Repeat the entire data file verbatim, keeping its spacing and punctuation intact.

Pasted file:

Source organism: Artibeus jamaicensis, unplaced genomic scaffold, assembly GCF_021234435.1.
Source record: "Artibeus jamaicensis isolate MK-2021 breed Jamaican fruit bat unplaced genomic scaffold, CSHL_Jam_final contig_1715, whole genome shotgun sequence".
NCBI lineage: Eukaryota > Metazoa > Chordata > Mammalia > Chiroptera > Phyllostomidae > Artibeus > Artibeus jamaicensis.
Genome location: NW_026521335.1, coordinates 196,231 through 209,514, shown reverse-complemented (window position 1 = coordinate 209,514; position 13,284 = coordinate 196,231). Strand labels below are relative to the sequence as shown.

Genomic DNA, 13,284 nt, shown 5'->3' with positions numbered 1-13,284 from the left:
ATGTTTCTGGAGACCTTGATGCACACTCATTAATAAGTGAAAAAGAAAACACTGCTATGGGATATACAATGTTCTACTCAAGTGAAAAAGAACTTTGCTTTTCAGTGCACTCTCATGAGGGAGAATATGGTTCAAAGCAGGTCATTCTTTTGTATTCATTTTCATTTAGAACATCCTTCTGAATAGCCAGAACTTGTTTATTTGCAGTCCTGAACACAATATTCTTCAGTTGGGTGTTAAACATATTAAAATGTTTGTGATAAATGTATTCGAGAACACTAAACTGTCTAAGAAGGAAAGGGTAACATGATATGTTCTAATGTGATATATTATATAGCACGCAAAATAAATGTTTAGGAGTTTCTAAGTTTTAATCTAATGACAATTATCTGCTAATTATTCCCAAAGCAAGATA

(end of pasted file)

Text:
Source organism: Artibeus jamaicensis, unplaced genomic scaffold, assembly GCF_021234435.1.
Source record: "Artibeus jamaicensis isolate MK-2021 breed Jamaican fruit bat unplaced genomic scaffold, CSHL_Jam_final contig_1715, whole genome shotgun sequence".
NCBI lineage: Eukaryota > Metazoa > Chordata > Mammalia > Chiroptera > Phyllostomidae > Artibeus > Artibeus jamaicensis.
Genome location: NW_026521335.1, coordinates 196,231 through 209,514, shown reverse-complemented (window position 1 = coordinate 209,514; position 13,284 = coordinate 196,231). Strand labels below are relative to the sequence as shown.

Genomic DNA, 13,284 nt, shown 5'->3' with positions numbered 1-13,284 from the left:
ATGTTTCTGGAGACCTTGATGCACACTCATTAATAAGTGAAAAAGAAAACACTGCTATGGGATATACAATGTTCTACTCAAGTGAAAAAGAACTTTGCTTTTCAGTGCACTCTCATGAGGGAGAATATGGTTCAAAGCAGGTCATTCTTTTGTATTCATTTTCATTTAGAACATCCTTCTGAATAGCCAGAACTTGTTTATTTGCAGTCCTGAACACAATATTCTTCAGTTGGGTGTTAAACATATTAAAATGTTTGTGATAAATGTATTCGAGAACACTAAACTGTCTAAGAAGGAAAGGGTAACATGATATGTTCTAATGTGATATATTATATAGCACGCAAAATAAATGTTTAGGAGTTTCTAAGTTTTAATCTAATGACAATTATCTGCTAATTATTCCCAAAGCAAGATA